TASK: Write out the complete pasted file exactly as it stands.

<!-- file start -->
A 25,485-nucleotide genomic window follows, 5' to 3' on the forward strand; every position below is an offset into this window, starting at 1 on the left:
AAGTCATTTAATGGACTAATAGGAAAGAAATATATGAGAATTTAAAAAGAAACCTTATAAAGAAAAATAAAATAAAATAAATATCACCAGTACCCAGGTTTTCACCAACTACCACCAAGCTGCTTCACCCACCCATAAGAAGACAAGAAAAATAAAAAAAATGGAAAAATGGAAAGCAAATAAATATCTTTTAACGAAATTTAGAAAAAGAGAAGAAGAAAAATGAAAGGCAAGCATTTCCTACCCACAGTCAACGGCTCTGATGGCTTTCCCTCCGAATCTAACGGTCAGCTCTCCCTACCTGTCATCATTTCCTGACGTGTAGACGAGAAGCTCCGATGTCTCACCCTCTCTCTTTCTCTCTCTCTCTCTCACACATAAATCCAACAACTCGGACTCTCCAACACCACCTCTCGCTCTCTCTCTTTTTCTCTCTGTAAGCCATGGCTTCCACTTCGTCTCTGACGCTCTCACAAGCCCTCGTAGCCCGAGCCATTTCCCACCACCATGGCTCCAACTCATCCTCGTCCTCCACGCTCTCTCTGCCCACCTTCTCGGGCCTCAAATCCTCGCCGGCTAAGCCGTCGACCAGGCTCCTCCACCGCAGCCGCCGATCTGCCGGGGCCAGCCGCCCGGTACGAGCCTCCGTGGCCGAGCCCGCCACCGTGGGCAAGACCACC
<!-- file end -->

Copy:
A 25,485-nucleotide genomic window follows, 5' to 3' on the forward strand; every position below is an offset into this window, starting at 1 on the left:
AAGTCATTTAATGGACTAATAGGAAAGAAATATATGAGAATTTAAAAAGAAACCTTATAAAGAAAAATAAAATAAAATAAATATCACCAGTACCCAGGTTTTCACCAACTACCACCAAGCTGCTTCACCCACCCATAAGAAGACAAGAAAAATAAAAAAAATGGAAAAATGGAAAGCAAATAAATATCTTTTAACGAAATTTAGAAAAAGAGAAGAAGAAAAATGAAAGGCAAGCATTTCCTACCCACAGTCAACGGCTCTGATGGCTTTCCCTCCGAATCTAACGGTCAGCTCTCCCTACCTGTCATCATTTCCTGACGTGTAGACGAGAAGCTCCGATGTCTCACCCTCTCTCTTTCTCTCTCTCTCTCTCACACATAAATCCAACAACTCGGACTCTCCAACACCACCTCTCGCTCTCTCTCTTTTTCTCTCTGTAAGCCATGGCTTCCACTTCGTCTCTGACGCTCTCACAAGCCCTCGTAGCCCGAGCCATTTCCCACCACCATGGCTCCAACTCATCCTCGTCCTCCACGCTCTCTCTGCCCACCTTCTCGGGCCTCAAATCCTCGCCGGCTAAGCCGTCGACCAGGCTCCTCCACCGCAGCCGCCGATCTGCCGGGGCCAGCCGCCCGGTACGAGCCTCCGTGGCCGAGCCCGCCACCGTGGGCAAGACCACC